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Image Credit: https://stock.adobe.com Every biomanufacturing process begins with transfection of recombinant genes into pools of cells — followed by a succession of screenings from which will emerge (ideally) a single progenitor cell of the new production cell line. Cast aside will be those cells that do not uptake the correct genetic material, those incapable of thriving in bioprocess conditions, those that fail to produce recombinant protein at relevant levels, and those without demonstrated clonality and relative genetic stability. Over the past several years, advancing technologies for genetic engineering, screening, clone selection, analysis, and data management have brought about a revolution in cell line development. Audiences at the BioProcess International (BPI) conferences have watched this field evolve as presenters shared their insights and reported on their experiences. This year’s BPI Europe and BPI West events continued in that vein with presentations on technology platforms, clonality, cel...
Figure 1: HEK293 wild-type and cdh2-deficient cells were stained with fluorescein-conjugated phalloidin (2). Cultured cell lines have a diverse range of applications. They are used broadly by cell biologists, clinicians, tissue engineers, biotechnology scientists, and bioengineers. The most important uses of cell culture are in the cell-based assays and production of biologically active recombinant proteins. In recent years, genome editing has been used widely to study the structure, function, and localization of endogenous proteins in cultured cells. However, applying the same genome editing techniques to cell lines also could improve the propagation of cells and help scientists devise novel assays for discovering bioactive molecules. Below, using a cadherin adhesion molecule as an example, I explain a simple approach to genome editing for generating novel cell lines to achieve those goals. Case Study Cadherins are cell-surface transmembrane proteins that mediate cell-to-cell adhesion in animals. In 1987...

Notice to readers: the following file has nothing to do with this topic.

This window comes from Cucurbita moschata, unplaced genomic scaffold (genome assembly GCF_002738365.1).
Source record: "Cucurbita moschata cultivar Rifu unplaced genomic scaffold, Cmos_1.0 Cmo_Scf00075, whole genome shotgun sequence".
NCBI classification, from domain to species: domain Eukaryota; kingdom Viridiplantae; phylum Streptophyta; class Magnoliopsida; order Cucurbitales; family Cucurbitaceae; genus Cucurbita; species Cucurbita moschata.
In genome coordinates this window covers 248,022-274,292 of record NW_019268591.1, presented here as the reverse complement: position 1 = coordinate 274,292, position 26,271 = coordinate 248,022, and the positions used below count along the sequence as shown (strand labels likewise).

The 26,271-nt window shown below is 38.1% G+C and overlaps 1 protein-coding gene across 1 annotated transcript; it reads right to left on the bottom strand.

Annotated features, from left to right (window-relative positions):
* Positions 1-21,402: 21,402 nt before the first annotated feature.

Photo Credit: https://stock.adobe.com Monoclonal antibodies (MAbs) have radically transformed the treatment of many chronic diseases, mainly in the fields of oncology and autoimmunity. The overwhelming majority of therapeutic MAbs are manufactured from recombinant Chinese hamster ovary (CHO) cell lines. The original CHO cell line was isolated in the 1950s, and since the early 1980s, it has become the workhorse of the biopharmaceutical industry. The CHO-DG44 strain was generated after several rounds of mutagenesis that deleted both copies of dihydrofolate reductase (dhfr) genes by ionizing radiation ( 1, 2 ). The DHFR enzyme catalyzes reduction of dihydrofolic acid to tetrahydrofolic acid, making it central to the biosynthesis of purines, thymidylic acid, and certain amino acids ( 3, 4 ). For that reason, CHO dhfr–/– strains require supplementation of hypoxanthine and thymidine (HT) in their cell culture media. Several MAbs currently are produced by recombinant CHO-DG44 cell lines to allow for consecutive ...